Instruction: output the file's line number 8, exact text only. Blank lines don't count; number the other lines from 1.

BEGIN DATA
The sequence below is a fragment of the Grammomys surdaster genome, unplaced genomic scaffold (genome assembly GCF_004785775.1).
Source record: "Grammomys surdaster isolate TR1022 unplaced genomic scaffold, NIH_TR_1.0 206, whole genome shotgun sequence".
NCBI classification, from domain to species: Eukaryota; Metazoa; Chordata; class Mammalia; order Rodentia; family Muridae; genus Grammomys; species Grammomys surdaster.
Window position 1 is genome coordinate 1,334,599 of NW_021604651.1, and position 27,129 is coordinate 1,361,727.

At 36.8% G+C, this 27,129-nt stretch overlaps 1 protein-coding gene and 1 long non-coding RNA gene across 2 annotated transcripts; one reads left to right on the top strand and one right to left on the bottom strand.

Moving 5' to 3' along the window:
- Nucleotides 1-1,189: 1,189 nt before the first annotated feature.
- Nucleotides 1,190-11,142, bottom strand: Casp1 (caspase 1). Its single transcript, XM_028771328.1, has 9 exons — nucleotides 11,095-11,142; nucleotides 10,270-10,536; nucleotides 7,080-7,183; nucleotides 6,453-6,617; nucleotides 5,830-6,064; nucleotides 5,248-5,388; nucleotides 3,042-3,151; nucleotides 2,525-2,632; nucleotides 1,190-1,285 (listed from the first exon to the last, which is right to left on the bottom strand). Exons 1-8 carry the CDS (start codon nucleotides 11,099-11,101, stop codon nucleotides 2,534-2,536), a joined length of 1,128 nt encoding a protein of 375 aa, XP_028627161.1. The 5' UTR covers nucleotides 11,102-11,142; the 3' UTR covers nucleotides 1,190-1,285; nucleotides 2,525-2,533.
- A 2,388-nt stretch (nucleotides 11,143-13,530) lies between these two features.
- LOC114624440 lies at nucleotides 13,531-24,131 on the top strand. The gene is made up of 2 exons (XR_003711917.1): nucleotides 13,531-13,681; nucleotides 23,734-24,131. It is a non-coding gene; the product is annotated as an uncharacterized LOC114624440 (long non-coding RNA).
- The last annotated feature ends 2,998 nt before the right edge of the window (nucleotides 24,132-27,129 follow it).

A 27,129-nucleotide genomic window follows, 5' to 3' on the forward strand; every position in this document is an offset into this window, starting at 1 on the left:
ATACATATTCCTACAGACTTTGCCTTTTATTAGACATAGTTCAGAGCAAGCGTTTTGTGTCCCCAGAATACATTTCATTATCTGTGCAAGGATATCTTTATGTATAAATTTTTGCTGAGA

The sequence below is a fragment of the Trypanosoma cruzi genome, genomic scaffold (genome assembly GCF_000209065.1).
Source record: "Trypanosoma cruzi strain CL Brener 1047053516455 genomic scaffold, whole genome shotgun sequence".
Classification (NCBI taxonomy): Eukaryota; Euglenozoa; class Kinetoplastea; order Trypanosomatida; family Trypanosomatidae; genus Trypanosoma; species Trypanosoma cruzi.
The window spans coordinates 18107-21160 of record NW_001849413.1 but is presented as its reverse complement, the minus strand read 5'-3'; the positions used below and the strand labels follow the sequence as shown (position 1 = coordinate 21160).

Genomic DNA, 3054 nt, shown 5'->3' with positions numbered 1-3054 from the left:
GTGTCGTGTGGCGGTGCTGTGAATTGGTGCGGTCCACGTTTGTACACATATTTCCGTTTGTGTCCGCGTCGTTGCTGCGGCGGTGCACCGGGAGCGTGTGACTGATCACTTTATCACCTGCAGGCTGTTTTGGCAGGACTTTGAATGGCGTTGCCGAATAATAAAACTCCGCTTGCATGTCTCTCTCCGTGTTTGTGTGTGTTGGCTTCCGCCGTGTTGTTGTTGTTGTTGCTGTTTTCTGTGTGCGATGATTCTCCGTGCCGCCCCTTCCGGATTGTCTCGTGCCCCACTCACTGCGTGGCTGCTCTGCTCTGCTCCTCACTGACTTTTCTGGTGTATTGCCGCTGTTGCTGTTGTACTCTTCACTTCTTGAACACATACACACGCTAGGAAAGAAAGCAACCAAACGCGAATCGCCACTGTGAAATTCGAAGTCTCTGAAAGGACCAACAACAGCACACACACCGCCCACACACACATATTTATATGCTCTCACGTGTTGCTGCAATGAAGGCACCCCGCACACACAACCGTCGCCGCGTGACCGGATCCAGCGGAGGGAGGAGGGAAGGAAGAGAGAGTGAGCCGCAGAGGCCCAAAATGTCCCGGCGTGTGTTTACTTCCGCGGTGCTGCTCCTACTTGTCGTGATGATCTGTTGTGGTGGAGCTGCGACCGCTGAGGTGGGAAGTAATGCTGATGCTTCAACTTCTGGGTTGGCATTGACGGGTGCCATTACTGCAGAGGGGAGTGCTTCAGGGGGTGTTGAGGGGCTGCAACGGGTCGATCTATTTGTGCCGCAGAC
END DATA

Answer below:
- Nucleotides 1,190-11,142, bottom strand: Casp1 (caspase 1). Its single transcript, XM_028771328.1, has 9 exons — nucleotides 11,095-11,142; nucleotides 10,270-10,536; nucleotides 7,080-7,183; nucleotides 6,453-6,617; nucleotides 5,830-6,064; nucleotides 5,248-5,388; nucleotides 3,042-3,151; nucleotides 2,525-2,632; nucleotides 1,190-1,285 (listed from the first exon to the last, which is right to left on the bottom strand). Exons 1-8 carry the CDS (start codon nucleotides 11,099-11,101, stop codon nucleotides 2,534-2,536), a joined length of 1,128 nt encoding a protein of 375 aa, XP_028627161.1. The 5' UTR covers nucleotides 11,102-11,142; the 3' UTR covers nucleotides 1,190-1,285; nucleotides 2,525-2,533.